I was reminded of this post from 2008 and Mark Galli's book Beyond Smells and Bells the other day. I remember liking that book, and it's interesting that I/we are now part of a church body who participates in weekly communion, and with real wine and bread ("real" being an interesting term, given the nature here).
I had actually served as a pastor for many years before communion had any significance to me at all. I know, that seems weird. It probably is weird. However, it came to be quite meaningful to me. I think the change might have come when I started seeing the act of communion as a means of grace. I remember reading in one of Brian McLaren's books about how he offered communion to people who did not believe - perhaps as a way of opening themselves to God. That really struck me, and I started doing it in our church (allowing non-believers to participate). That seems so odd to me now - the thought that *I* would allow or deny someone to participate - but I really do think that was when my mind/heart started to see it differently.
Anyway, I am glad to be part of a group who makes no fuss about that. Why would we want to keep someone from experiencing Christ? That's sort of rhetorical, but not entirely. It reminds me of something Andrew Jones shared on Facebook yesterday upon hearing of former AC/DC guitarist Malcolm Young's passing. He noted that a friend of his had actually become a Christian while working as a member of the road crew for AC/DC's 'Highway to Hell' tour. How splendidly ironic is that!?
So, here is the aforementioned post from 2008:
On pp. 51-52 of Mark Galli's Beyond Smells and Bells he first quotes Benedictine writer Jerry Driscoll:
The word 'mystery' preserves the tension between the concrete and the divine. Something is definitely present, but what is present exceeds and overflows the limits of the concrete, even if it is present only by means of it. This is mysterious, in a way unique to Christian understanding.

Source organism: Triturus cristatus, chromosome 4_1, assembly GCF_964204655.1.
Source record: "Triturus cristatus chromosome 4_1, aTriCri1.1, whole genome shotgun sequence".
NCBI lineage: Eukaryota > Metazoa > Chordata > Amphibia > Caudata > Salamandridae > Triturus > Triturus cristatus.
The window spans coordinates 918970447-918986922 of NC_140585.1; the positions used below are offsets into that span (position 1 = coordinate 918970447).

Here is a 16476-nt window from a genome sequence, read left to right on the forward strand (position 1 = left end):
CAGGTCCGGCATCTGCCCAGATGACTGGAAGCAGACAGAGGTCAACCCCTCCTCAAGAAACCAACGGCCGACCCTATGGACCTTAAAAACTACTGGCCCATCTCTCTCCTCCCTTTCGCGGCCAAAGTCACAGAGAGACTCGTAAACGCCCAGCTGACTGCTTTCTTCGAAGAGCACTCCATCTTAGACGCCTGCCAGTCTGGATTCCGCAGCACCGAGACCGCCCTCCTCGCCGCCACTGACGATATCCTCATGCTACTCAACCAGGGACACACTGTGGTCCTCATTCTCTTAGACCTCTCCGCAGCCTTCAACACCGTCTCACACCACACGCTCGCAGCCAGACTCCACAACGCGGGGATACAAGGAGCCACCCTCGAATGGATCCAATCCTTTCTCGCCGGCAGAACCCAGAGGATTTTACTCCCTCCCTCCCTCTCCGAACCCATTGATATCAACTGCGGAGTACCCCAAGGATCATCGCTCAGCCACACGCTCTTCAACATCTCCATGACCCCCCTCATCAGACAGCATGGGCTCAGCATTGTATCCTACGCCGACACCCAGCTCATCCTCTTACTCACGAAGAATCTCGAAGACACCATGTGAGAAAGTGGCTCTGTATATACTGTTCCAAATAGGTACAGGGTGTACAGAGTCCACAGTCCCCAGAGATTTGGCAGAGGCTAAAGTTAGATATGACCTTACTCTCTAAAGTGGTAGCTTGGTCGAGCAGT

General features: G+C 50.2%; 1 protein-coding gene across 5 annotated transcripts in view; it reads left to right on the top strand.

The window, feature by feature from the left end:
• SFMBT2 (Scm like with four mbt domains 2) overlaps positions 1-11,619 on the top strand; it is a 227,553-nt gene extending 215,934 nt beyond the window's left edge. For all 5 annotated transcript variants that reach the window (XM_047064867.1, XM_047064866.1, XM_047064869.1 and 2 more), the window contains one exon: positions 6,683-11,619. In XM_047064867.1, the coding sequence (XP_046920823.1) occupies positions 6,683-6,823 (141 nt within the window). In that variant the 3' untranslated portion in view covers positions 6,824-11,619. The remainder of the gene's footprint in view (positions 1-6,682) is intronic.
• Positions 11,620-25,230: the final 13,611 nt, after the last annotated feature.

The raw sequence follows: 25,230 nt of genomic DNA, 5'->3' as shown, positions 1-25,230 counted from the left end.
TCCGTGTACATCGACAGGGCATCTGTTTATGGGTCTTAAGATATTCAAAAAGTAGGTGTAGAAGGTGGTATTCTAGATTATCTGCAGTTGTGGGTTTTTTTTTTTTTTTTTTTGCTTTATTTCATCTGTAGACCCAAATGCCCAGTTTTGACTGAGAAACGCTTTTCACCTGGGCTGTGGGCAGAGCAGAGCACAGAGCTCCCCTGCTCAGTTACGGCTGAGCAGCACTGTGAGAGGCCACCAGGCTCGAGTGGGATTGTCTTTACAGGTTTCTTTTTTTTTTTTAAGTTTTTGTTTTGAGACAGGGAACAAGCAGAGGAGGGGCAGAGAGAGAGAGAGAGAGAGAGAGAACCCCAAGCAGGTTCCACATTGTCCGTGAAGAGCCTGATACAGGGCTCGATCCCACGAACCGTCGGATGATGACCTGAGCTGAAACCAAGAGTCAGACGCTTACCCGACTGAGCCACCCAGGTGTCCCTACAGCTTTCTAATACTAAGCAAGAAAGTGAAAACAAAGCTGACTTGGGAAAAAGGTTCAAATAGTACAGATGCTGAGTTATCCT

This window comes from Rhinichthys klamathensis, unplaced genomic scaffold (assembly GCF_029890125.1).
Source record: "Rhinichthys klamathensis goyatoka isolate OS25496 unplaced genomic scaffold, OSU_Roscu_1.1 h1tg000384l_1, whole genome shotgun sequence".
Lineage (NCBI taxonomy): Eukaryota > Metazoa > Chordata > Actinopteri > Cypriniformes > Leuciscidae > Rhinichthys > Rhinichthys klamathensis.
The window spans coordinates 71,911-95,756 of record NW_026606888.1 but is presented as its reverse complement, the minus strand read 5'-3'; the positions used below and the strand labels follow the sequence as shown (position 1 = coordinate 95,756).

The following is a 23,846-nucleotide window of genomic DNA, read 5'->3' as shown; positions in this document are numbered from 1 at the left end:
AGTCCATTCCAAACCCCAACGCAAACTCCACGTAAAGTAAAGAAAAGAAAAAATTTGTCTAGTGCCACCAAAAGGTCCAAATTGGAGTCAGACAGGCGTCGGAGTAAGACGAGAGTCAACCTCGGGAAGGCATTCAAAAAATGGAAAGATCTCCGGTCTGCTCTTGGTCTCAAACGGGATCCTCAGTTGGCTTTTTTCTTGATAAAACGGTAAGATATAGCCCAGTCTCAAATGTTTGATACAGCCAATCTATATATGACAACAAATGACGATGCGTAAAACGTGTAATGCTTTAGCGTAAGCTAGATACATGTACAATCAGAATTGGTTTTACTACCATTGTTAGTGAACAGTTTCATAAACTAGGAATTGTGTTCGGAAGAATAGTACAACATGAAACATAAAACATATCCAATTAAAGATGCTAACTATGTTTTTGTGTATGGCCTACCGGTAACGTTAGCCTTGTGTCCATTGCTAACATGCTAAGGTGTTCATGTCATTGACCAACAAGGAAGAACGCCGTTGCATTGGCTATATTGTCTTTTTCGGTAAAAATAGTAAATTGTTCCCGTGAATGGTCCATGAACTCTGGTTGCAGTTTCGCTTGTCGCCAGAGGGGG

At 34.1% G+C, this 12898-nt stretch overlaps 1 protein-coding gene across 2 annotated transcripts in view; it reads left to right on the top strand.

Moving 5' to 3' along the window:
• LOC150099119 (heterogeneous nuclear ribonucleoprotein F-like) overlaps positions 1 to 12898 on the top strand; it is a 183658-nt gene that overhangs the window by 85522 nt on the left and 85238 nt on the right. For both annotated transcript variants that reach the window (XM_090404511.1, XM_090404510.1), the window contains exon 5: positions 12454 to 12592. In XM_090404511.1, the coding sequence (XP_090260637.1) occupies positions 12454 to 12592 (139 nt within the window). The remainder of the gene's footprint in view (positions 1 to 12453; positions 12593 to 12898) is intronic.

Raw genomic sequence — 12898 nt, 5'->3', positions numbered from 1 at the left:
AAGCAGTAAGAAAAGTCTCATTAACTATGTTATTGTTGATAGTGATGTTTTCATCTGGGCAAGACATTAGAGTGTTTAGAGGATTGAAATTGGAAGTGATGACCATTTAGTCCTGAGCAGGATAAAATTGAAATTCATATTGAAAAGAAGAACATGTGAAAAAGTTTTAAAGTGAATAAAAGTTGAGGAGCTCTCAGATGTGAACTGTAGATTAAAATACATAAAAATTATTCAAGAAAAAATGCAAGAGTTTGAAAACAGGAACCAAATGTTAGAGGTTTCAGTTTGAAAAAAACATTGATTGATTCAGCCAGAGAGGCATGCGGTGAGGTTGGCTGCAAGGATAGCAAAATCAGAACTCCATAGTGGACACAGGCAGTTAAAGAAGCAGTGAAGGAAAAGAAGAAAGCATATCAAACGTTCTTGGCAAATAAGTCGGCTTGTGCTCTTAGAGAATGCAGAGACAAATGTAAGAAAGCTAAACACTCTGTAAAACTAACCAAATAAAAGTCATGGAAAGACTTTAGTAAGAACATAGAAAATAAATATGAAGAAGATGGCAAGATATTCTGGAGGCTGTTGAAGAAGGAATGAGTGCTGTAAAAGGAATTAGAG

Yep, I agree. Just because all we see are bread and juice (in our case), for instance, doesn't mean that is all that's there.
Later on p. 52 Galli says...
A minister says words and performs actions, but at a deeper level, it is Christ who is presiding. We share in bread and wine, but the reality is that we are taking Christ into us. It looks like this is all occurring in time and space, when in fact the boundaries of time and space are being shattered, when for a few moments "heaven and earth are full of [God's] glory."
When all is said and done, though it may look like we've done nothing more than re-enact a routine religious meal, in fact, as the concluding prayer notes, something terribly significant has occurred: "You have graciously accepted us as living members of your Son our Savior Jesus Christ, and you have fed us with spiritual food in the sacrament of his body and blood."